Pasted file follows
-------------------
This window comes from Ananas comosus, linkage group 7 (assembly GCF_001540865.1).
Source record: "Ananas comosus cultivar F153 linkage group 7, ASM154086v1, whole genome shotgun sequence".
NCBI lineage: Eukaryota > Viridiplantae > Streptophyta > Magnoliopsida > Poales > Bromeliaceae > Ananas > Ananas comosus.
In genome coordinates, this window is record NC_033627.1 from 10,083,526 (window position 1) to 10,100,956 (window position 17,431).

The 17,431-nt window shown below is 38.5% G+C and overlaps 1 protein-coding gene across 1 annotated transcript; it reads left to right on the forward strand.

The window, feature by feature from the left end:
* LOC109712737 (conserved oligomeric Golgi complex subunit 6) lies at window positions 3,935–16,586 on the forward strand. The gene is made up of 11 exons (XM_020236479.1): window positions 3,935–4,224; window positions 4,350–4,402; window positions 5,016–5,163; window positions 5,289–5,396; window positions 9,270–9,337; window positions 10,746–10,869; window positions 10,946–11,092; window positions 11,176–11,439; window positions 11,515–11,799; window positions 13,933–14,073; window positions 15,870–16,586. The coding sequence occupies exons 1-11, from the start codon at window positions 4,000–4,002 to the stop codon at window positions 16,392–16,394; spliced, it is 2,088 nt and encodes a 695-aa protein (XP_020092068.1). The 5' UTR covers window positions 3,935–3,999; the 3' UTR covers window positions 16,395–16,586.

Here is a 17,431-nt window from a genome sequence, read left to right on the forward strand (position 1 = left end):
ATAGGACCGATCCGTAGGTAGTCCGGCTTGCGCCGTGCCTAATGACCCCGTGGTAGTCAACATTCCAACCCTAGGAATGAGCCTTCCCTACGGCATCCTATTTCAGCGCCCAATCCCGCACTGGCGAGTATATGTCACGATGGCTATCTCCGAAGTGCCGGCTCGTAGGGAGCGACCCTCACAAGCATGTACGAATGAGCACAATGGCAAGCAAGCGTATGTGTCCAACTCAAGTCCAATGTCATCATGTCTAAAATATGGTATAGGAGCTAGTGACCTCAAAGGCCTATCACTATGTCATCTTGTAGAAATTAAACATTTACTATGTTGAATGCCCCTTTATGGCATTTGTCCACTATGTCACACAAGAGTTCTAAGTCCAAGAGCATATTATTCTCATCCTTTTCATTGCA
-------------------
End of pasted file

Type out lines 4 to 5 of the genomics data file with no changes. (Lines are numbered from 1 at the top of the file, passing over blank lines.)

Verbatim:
In genome coordinates, this window is record NC_033627.1 from 10,083,526 (window position 1) to 10,100,956 (window position 17,431).

The 17,431-nt window shown below is 38.5% G+C and overlaps 1 protein-coding gene across 1 annotated transcript; it reads left to right on the forward strand.